It is commonly accepted that banks can’t finance small to medium-sized enterprises (SMEs) these days.
Many SMEs lack the traditional collateral grade assets and/or reliable cash flow that banks need to write a commercial loan or extend a working line of credit.
Regrettably, lack of bank financing forces many emerging companies to turn to alternative capital sources like (hard to access) venture capital, or angel investor networks for the resources they need to grow.
The results of these capital market inadequacies are tragic. We’re losing once-in-a-lifetime opportunities to develop a new economy here in Alberta and inadvertently selling off our ‘family silver’ at pennies in the dollar to the United States, or other more technology savvy nations.
How to Gain Bank Financing with Intangible Assets
But there is a solution to this problem and it starts by identifying and properly handling a company’s intangible assets. Let me give you an example of how capitalizing intangibles helped an SME to successfully gain banking financing for its new product line.
I once consulted to a small company that designed and developed software-based access-control security systems. This company had developed a cost-effective access control system and relied strongly on referrals to sell their products.
At the time of my involvement, the company was in the final stages of developing a new high-end security system to take the company to the next level. They estimated that $3 million would be needed to launch the product into the market.
The management had originally approached their existing bank for a loan.
Unfortunately, the bank refused their loan application and so the company was forced to raise additional resources in the equity markets.
They produced a business plan for the new product launch and were prepared to give up 33% of the company’s equity in exchange for the $3 million they needed. However, it was clear that the reason the bank turned them down was improper handling of their intangible assets.
Not surprisingly their financial statements were (as usual) prepared solely for tax purposes, expensing everything allowable.
They had low profitability, few assets on the balance sheet and a massive accumulative deficit. It was at this point that I decided to call in accounting specialist Joe Batty CPA, C.A. to see if the company had alternatives to a highly dilutive equity investment.
And, sure enough, Joe was able to assist.
Despite its weak financial position, the company had these jewels in its virtual vault:
- Significant numbers of highly skilled employees;
- Satisfied customers;
- A new product line to launch.
Optimism was running high in the boardroom, when we went to discuss the financing issue.
Joe asked the simple question, “Do you know what your assets are?”
They answered: “Certainly, they’re in our line of products.”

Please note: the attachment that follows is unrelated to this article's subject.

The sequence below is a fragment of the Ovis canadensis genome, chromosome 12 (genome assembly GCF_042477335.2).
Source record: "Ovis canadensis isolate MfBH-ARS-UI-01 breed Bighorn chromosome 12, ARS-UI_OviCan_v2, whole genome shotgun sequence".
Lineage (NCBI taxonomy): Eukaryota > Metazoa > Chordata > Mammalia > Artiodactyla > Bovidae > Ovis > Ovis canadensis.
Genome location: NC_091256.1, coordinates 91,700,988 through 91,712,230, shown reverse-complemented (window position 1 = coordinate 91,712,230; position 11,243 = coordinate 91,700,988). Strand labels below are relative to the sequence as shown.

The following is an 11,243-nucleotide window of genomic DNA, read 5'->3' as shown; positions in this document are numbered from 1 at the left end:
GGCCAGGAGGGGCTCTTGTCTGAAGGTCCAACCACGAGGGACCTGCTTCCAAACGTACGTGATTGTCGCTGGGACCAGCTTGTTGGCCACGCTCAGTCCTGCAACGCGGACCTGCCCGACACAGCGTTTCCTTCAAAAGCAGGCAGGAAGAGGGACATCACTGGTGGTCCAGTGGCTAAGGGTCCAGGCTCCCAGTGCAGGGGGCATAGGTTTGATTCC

He then asked them: “Then why don’t your financial statements show these assets?”
Our recommendation: they needed to treat the intangibles in their product line as assets and capitalize them. They could now re-state their financial statements, showing these products as assets. Joe told them they should also re-examine their procedures for engineering and design, and then capitalize the costs associated with the development of these assets on a continuing basis. (This happens while still taking advantage of allowable R&D credits and tax considerations.)
After huddling with their staff and the external auditors, we were able to adopt a series of policies that led to a change in their approach to accounting.
How to add $4.5 million worth of assets to the bottom line
The external auditors agreed to re-state their last 5 years of financial statements and show the product line as assets on these statements. The change was dramatic:
Stronger Balance Sheet. We added $4.5 million worth of assets on their balance sheet.
Improved Income Statement. As a result of capitalizing expenditures, the company’s financial statements showed strong and growing profits for the last 5 years.
Recent Performance. In fact, the last two years showed a profit of (approximately) $1 million and $1.5 million respectively.
The accumulated deficit was almost written off.
With these new statements in hand, the company re-approached their existing bankers (the ones who had recently turn them down for financing).
Upon review, their bank manager approved a revolving line of credit for the $3 million they needed to finance their expansion, saving the company’s owners considerable dilution in their equity.
Recognizing and capitalizing intangibles is the key to opening new financing opportunities for SMEs in Alberta.
Or around the world, for that matter. See what Bill Gates said on the matter.
The process begins with understanding modern value creation and then adapting new banking and accounting systems appropriately.
Doing so could radically improve and help diversify our economy.
Sharon A.M. MacLean, Social Marketing Strategist/Experienced Magazine Publisher*Coach*Best Selling Author of Build to Grow.
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